Bob Dorough at Jazz at Kitano, with my friend and fellow Dorough fan Terry King, in August 2012. We were thrilled to meet him.
The great jazz singer, songwriter and pianist Bob Dorough passed away yesterday at 94. Perennially young and energetic, we thought he would go on forever. I saw him give a breezy, masterful performance at Jazz at Kitano four years ago, when he was 90. He sang and played like someone 30 years younger, with his pony tail and that patented Arkansas twang of his that, somehow, added to his hipster image. I interviewed him and reviewed the show for DownBeat. He will no doubt be best remembered for “Schoolhouse Rock,” for which he wrote and recorded many of the songs. But his great songbook also includes the immortal “Devil May Care,” “I’m Hip” (with Dave Frishberg), and “Nothing Like You Has Ever Been Seen Before.” He also holds the distinction of being one of the only vocalists ever to sing on a Miles Davis album (Sorcerer).
Bob Dorough meets Cecile McLorin Salvant at the 2015 Newport Jazz Festival (photo: AM).
In August 2015, I witnessed his first meeting with Cecile McLorin Salvant following her performance at the Newport Jazz Festival. He presented her with a folio of some of his songs that he thought she might like. She was thrilled and subsequently added “Devil May Care” and “Nothing Like You” to her repertoire.
“Nothing like him,” indeed.
The 2017 Newport Jazz Festival was, as usual, a showcase and a proving ground for great soloists. Here’s my recap, concentrating on a few of the finest performances I heard, including those of vocalist Cecile McLorin Salvant (above) who performed with the Aaron Diehl Trio; the Maria Schneider Orchestra; the Benny Golson Quartet; and the Christian McBride Big Band.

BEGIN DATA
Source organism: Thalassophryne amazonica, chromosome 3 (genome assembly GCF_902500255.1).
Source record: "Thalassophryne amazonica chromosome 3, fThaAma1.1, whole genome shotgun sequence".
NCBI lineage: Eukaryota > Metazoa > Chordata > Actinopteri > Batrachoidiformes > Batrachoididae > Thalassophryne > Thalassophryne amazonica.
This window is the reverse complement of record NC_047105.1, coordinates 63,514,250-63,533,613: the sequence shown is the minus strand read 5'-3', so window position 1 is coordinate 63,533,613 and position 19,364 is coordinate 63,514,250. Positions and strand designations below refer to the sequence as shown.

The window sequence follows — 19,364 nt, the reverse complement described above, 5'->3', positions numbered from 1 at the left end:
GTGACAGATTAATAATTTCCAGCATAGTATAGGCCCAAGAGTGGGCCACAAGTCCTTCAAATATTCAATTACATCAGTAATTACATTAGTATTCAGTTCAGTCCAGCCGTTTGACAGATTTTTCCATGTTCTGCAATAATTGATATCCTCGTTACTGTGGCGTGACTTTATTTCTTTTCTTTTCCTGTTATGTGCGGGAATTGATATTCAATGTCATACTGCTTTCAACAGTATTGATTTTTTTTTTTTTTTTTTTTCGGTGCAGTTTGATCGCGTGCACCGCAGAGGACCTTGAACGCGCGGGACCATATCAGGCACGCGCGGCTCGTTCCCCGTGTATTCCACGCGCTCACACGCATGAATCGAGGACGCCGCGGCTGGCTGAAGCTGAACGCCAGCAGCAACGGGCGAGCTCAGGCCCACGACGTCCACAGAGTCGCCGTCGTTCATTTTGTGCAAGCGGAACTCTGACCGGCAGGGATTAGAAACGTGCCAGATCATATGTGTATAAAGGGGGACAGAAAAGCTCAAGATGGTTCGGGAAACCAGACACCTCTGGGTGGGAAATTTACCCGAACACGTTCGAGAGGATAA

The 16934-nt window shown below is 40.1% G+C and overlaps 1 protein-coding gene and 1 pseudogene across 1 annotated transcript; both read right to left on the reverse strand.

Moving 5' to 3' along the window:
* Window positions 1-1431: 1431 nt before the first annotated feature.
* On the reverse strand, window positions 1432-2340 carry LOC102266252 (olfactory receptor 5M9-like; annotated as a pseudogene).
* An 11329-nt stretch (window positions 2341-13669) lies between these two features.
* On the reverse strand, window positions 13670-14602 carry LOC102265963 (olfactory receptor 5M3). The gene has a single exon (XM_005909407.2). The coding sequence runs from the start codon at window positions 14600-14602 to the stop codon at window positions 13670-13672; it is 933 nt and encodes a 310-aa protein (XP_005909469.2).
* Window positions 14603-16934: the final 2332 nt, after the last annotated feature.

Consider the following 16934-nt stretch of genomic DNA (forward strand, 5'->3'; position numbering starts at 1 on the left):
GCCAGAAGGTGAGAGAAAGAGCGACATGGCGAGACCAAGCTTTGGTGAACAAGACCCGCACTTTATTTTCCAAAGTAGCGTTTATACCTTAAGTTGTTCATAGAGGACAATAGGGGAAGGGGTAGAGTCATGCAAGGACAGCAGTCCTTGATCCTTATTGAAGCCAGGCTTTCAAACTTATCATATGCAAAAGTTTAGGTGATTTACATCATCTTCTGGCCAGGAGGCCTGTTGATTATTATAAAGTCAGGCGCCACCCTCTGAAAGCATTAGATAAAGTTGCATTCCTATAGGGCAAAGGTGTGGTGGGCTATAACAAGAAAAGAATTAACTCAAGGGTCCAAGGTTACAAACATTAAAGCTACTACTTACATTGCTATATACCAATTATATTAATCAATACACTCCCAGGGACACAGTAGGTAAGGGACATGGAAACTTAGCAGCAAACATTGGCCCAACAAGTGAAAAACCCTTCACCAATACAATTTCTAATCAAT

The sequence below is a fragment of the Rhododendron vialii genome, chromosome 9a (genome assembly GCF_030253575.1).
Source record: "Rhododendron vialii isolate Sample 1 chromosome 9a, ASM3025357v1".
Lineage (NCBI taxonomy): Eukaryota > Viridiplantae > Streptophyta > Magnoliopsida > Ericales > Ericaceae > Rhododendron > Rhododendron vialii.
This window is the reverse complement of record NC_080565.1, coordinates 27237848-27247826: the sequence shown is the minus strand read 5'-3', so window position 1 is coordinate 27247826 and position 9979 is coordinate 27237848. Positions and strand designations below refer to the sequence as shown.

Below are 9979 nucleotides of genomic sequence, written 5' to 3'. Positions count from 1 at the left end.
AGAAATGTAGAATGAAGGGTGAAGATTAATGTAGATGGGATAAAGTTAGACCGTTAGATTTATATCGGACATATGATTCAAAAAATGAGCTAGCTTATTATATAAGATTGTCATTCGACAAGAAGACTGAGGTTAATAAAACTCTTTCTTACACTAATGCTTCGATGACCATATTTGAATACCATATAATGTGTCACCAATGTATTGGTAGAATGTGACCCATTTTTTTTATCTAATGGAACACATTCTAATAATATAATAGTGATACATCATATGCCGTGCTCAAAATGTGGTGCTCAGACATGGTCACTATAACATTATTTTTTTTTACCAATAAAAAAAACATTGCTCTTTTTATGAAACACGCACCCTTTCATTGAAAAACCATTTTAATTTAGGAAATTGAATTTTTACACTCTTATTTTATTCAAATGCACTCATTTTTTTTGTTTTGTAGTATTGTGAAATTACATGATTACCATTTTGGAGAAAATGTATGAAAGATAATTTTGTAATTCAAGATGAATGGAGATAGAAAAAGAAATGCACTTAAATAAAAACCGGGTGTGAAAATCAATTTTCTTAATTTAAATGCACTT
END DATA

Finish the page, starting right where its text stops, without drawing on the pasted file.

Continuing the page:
In November, DownBeat published a condensed version of my conversation with the brilliant young pianist Aaron Diehl, who some of you may know best as the accompanist and musical director for singer Cecile McLorin Salvant. A pianist of extraordinary refinement like, say, Ahmad Jamal, he can also swings as hard as Oscar Peterson, who was also an influence.
Aaron and I talked music for nearly three hours in his Harlem living room, as he sat at his Steinway grand illustrating his remarks with musical examples. DownBeat.com has just published an extended version of this Q&A, along with a sidebar about his exploits as a private pilot. Enjoy, then check out his playing on his recent album Space Time Continuum (Mack Avenue) and on Cecile’s recent album For One To Love (Mack Avenue).
…for her 2nd #Grammys nomination in two years, this time for her 2nd album on @MackAvenueMusic, For One To Love, with the brilliant Aaron Diehl (piano), Paul Sikivie (bass) and Lawrence Leathers (drums). What a pleasure it was to write this profile of her, from the August 2014 DownBeat.
Cassandra Wilson at Newport 2015
The first of two pieces about the 2015 Newport Jazz Festival.
After only one U.S. album release, she swept the 2014 DownBeat Critics Poll, winning not only Best Female Vocalist and Rising Star Female Vocalist, but, more unexpectedly, Jazz Album of the Year and Rising Star Jazz Artist. In person, she is whip-smart, a little shy, mature beyond her 24 years, and surprisingly modest about her gifts. I loved writing this interview, which you can read here.
… for a future issue of DownBeat. Get a taste here: http://ow.ly/xcBH3